The Abaire-able lightness of being

BETC and The Dairy are back!

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In Ripcord, two mismatched roommates at an assisted living facility are like oil and water from the get go.
Michael Ensminger

Despite all of its affluence, education and aspirations to cultural relevance, Boulder sometimes struggles with maintaining a vibrant theater scene. The Dairy Arts Center, which is Boulder’s analog to the Denver Center for the Performing Arts, serves as the cornerstone of Boulder theater. With The Dairy unable to host performances for the better part of the past year due to extensive renovations, many theater companies faced significant challenges getting their shows in front of paying customers. Thankfully, The Dairy is once again open for theatrical business.

In mid-September, the Boulder Ensemble Theatre Company (BETC) inaugurated The Dairy’s brand new Grace Gamm Theater in style with Ripcord, the kickoff of BETC’s 11th season and the regional premiere of Pulitzer Prize-winning playwright and screenwriter David Lindsay-Abaire’s latest play.

Audiences will ooh and ah over the upgrades in the Grace Gamm Theater. The seats are far more comfortable and feature cup holders, the stadium design provides better sight lines all around as well as increased seating capacity, and it even has that “new theater” smell. All of those welcome additions will be quickly forgotten, however, once the curtain goes up on Ripcord. As per usual, BETC’s latest is masterfully crafted and exceptionally entertaining.

Ripcord is essentially an extended episode of a sitcom. If you’re a fan of Friends or a sucker for Seinfeld, you’ll love this riff on The Odd Couple. Set in an assisted living facility, Ripcord centers on two mismatched roommates, Abby (Billie McBride) and Marilyn (Anne Oberbroeckling). Abby, the prickly, terse, cantankerous one, has lived at the facility for four years. For most of that time, she’s enjoyed a solitary, roommate-free existence, but a few weeks prior to the events of the play, Marilyn moved in. Naturally, Marilyn is sunny, talkative and forever optimistic. The two women are oil and water from the get go.

Even though Abby’s taste buds have gone AWOL, Marilyn gets in the kitchen to make her favorite dessert, peach cobbler. Abby growls that it, like everything else, tastes like paste to her. Undeterred, Marilyn ceaselessly tries to engage with Abby, who meets each such attempt with scorn, disdain and a razor sharp tongue. In a classic sitcom development, it doesn’t take long before Abby and Marilyn have made a bet. If Marilyn is able to scare the unflappable Abby, the two will switch beds — giving Marilyn the one closer to the window with the nice view of the park. If Abby can make the placid Marilyn angry first, Marilyn will move into another room leaving Abby once again blissfully alone.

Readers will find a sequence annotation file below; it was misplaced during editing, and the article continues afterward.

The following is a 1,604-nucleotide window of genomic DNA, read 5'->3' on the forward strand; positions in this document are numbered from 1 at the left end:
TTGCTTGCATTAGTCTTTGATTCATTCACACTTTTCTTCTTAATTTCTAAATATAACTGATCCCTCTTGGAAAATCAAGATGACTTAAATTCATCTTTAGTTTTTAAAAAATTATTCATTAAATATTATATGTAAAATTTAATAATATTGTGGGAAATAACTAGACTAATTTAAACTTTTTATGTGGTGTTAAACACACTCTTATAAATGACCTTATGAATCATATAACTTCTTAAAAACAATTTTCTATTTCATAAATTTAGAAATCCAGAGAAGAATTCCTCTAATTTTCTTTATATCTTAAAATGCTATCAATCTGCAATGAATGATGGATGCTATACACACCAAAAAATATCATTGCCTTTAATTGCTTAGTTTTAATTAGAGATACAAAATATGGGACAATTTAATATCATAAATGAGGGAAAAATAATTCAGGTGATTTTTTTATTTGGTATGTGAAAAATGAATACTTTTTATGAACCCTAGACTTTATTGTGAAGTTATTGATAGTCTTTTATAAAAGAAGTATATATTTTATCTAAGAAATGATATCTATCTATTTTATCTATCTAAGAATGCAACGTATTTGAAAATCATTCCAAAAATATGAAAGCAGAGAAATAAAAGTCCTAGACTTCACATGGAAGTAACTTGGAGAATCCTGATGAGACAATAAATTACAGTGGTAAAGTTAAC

Things escalate quickly and further than the average audience member will expect. No spoilers here, but these two older women are willing to break the laws of decorum — as well as of the state and federal governments — in order to win their bet. One resultant scene hearkens back to Harold and Maude in the most outrageously hilarious way possible.

Though other actors make appearances (Michael Bouchard plays the ladies’ good-natured primary caregiver, Lindsey Pierce and Kevin Lowry play Marilyn’s kooky daughter and son-in-law, and Josh Hartwell plays Abby’s estranged son), Ripcord belongs to Abby and Marilyn, and McBride and Oberbroeckling shoulder the load like the pros they are. With lesser actors in those roles, Ripcord could easily devolve into groan-worthy, sub-sitcom camp, but with these two veteran thespians at work, BETC’s production, which is only the second ever of this new play, delivers loads of laughs along with the odd bit of touching sentiment.

Director Rebecca Remaly not only gets great performances from all of her actors but also nails the technical aspects of Ripcord. Aided by Set Co-Designers Tina Anderson and Ron Mueller, Remaly utilizes a modular set design that quickly and efficiently morphs from Abby and Marilyn’s bedroom to multiple rooms in a haunted house and to the nearby park, among other locales. Faced with the not inconsiderable challenge of how to portray skydiving on stage, Remaly finds some wonderfully creative ways to tackle the task.

The Dairy Arts Center is shiny and new in the best of ways. Whether it’s to take in a performance of Ripcord, to see an independent film or simply to check out the redesign, I can’t encourage you enough to pay it a visit.

On the Bill: Ripcord — presented by BETC. The Dairy Center for the Arts, 2590 Walnut St., Boulder, 303-440-7826, betc.org.  Through Oct. 9. Tickets are $20 and up.